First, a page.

3) The modelling component of this project will use graph-theoretic approaches to build a conceptual model of the UK canal network. A mathematical graph can be considered analogous to an electrical circuit (McRae et al, 2008). Edge weights (“current”) will be assigned according to the frequency and amplitude of water flow (data sources already identified from the EA). Locks form temporary barriers, analogous to gate capacitors. The resultant model will be a dynamic representation of the canal network that can be used predictively to simulate the spread of a novel INNS. This model will be validated with the results of the field studies and collated data. It will be possible to use the model to predict the outcome of management interventions and to plan optimal strategies for the containment and/or eradication of INNS.

Project Timeline

Year 1

Months 1-3: Literature review; training in statistical programming
Months 4-6: Assemble database of INNS in canal networks and adjacent rivers and create habitat suitability models to identify waterways at risk from INNS
Months 7-9: Field work, identifying ground truthing field site, INNS data collection, flow data
Months 10-12: Development of initial modelling framework

Year 2

Months 1-3: Analysis of water flow and boat traffic data for canals and adjacent rivers; assemble model network
Months 4-9: Seasonal Field work INNS data collection, flow data;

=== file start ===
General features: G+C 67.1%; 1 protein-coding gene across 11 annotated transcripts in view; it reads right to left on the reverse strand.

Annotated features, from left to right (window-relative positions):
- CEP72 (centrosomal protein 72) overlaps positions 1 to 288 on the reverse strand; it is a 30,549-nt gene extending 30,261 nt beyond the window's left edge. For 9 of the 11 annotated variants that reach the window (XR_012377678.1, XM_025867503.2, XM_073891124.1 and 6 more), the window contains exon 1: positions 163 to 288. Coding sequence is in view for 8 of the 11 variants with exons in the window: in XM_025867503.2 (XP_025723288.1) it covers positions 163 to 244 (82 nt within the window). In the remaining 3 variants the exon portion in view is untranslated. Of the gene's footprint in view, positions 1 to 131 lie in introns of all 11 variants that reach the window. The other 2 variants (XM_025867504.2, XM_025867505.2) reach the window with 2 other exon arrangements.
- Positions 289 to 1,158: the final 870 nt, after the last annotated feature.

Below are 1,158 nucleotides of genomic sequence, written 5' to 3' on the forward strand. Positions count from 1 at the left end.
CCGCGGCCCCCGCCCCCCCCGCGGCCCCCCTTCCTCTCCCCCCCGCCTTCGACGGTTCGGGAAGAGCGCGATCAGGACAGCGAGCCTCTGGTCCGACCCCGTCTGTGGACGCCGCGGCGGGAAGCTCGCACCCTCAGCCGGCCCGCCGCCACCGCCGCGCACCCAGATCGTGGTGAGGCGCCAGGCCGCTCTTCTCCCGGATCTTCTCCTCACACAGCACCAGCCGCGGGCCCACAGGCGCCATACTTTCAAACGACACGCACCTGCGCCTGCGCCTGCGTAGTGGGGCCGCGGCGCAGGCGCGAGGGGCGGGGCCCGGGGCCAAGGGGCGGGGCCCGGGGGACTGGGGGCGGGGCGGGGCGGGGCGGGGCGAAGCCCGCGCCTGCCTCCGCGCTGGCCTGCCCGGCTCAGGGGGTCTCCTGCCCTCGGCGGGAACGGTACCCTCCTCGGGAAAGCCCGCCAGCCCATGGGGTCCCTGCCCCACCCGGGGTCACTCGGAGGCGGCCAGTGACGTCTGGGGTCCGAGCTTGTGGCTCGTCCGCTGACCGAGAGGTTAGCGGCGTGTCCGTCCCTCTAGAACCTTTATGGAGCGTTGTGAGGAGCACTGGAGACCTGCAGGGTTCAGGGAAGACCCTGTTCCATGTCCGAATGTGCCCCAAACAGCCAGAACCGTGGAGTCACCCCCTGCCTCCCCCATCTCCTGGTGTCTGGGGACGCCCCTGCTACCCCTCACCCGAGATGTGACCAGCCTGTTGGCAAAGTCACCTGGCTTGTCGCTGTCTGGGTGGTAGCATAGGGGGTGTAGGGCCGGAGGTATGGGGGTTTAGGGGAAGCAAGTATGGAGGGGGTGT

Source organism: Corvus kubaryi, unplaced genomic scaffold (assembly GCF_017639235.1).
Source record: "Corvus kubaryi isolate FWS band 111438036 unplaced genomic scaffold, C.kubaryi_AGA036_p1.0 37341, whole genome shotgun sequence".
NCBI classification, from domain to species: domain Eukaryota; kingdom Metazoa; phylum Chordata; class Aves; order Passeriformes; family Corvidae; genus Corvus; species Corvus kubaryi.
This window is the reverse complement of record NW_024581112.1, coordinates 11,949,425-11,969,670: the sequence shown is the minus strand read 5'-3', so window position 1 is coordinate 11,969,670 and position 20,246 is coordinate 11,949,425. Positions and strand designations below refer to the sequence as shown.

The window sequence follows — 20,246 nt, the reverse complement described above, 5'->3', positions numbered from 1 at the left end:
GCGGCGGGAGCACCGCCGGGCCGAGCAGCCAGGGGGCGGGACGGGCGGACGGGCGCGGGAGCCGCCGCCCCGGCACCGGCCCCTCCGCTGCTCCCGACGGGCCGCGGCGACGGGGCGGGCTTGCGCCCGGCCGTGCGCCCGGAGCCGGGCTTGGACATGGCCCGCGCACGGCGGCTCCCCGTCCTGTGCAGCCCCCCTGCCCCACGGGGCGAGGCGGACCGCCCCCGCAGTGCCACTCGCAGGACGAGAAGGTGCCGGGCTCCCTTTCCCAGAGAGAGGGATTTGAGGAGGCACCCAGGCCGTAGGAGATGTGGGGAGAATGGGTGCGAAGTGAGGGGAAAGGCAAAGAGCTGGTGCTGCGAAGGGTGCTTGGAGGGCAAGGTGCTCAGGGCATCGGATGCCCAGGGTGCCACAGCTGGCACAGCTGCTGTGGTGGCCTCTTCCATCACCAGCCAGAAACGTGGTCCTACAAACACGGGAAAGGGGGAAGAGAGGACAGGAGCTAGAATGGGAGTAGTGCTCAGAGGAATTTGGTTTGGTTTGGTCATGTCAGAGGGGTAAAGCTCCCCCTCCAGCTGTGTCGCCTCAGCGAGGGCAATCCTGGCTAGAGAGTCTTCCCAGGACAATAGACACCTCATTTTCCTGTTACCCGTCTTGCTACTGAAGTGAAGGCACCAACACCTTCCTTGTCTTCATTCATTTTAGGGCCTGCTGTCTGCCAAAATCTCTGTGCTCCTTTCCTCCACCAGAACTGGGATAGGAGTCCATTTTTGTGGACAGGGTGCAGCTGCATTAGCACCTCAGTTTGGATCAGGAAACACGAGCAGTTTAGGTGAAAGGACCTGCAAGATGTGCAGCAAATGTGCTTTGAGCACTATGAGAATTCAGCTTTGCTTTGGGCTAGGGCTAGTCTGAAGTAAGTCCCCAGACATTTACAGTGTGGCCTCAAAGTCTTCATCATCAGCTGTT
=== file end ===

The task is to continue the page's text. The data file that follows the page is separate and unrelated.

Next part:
Months 10-12: Calibration and verification of model network via sensitivity analysis

Year 3

Months 1-3: Analysis of field data; validation of models with field results
Months 4-9: Final validation of model using field results;
Months 10-12: Predictive modelling, commencing writeup of thesis

Year 3.5

Months 1-3: Finalising analyses, Continuing writeup of thesis
Months 4-6: Finalising writeup of thesis

& Skills

The student will undergo the doctoral training programme instituted by Newcastle University and the School of Natural and Environmental Sciences. They will be provided with training in statistical programming as well as relevant field techniques. The student will be joining the Modelling, Evidence, and Policy Research group which has a vibrant research culture and an emphasis on knowledge sharing and continuing development.
The student will receive training from an interdisciplinary supervisory team, particularly in some of the key NERC most wanted skills:

  • Fieldwork: the large fieldwork element of this PhD means the student will be exposed to a variety of sampling and experimental techniques in the field
  • Taxonomic Identification: to create an inventory of fauna and flora the student will receive species ID training, particularly botanical.
  • Data management: curating a large database drawn together from multiple sources (including own field work) will require specialist skills.
  • Modelling: training will be provided in the R statistical programming language on graph theory and simulation modelling, as well as statistical analysis and prediction
References & further reading

Hasselquist, et al (2015). Time for recovery of riparian plants in restored northern Swedish streams: a chronosequence study. Ecological Applications, 25(5), 1373-1389.
McRae et al 2008. Using circuit theory to model connectivity in ecology, evolution, and conservation. Ecology, 89(10), 2008, pp. 2712-2724
Williams, et al. The economic cost of invasive non-native species on Great Britain. CABI Proj No VM10066 (2010): 1-199.

Further Information

Dr Mark Shirley,